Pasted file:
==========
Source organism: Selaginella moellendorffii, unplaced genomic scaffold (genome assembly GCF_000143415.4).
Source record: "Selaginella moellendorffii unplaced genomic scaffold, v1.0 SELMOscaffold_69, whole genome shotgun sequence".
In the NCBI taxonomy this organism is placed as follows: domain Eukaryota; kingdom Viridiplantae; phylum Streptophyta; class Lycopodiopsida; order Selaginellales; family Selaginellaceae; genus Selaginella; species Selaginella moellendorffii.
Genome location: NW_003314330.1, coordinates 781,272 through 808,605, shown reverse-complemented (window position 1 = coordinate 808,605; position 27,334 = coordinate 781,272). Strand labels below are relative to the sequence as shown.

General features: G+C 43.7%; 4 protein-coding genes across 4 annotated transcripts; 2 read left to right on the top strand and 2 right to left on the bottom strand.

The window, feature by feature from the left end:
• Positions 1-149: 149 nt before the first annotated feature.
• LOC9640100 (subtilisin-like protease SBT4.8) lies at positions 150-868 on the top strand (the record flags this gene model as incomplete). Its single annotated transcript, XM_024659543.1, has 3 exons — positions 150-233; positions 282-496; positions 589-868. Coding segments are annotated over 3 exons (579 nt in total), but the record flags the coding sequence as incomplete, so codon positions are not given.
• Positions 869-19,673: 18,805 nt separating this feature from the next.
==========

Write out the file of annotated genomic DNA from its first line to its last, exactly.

Source organism: Selaginella moellendorffii, unplaced genomic scaffold (genome assembly GCF_000143415.4).
Source record: "Selaginella moellendorffii unplaced genomic scaffold, v1.0 SELMOscaffold_69, whole genome shotgun sequence".
In the NCBI taxonomy this organism is placed as follows: domain Eukaryota; kingdom Viridiplantae; phylum Streptophyta; class Lycopodiopsida; order Selaginellales; family Selaginellaceae; genus Selaginella; species Selaginella moellendorffii.
Genome location: NW_003314330.1, coordinates 781,272 through 808,605, shown reverse-complemented (window position 1 = coordinate 808,605; position 27,334 = coordinate 781,272). Strand labels below are relative to the sequence as shown.

General features: G+C 43.7%; 4 protein-coding genes across 4 annotated transcripts; 2 read left to right on the top strand and 2 right to left on the bottom strand.

The window, feature by feature from the left end:
• Positions 1-149: 149 nt before the first annotated feature.
• LOC9640100 (subtilisin-like protease SBT4.8) lies at positions 150-868 on the top strand (the record flags this gene model as incomplete). Its single annotated transcript, XM_024659543.1, has 3 exons — positions 150-233; positions 282-496; positions 589-868. Coding segments are annotated over 3 exons (579 nt in total), but the record flags the coding sequence as incomplete, so codon positions are not given.
• Positions 869-19,673: 18,805 nt separating this feature from the next.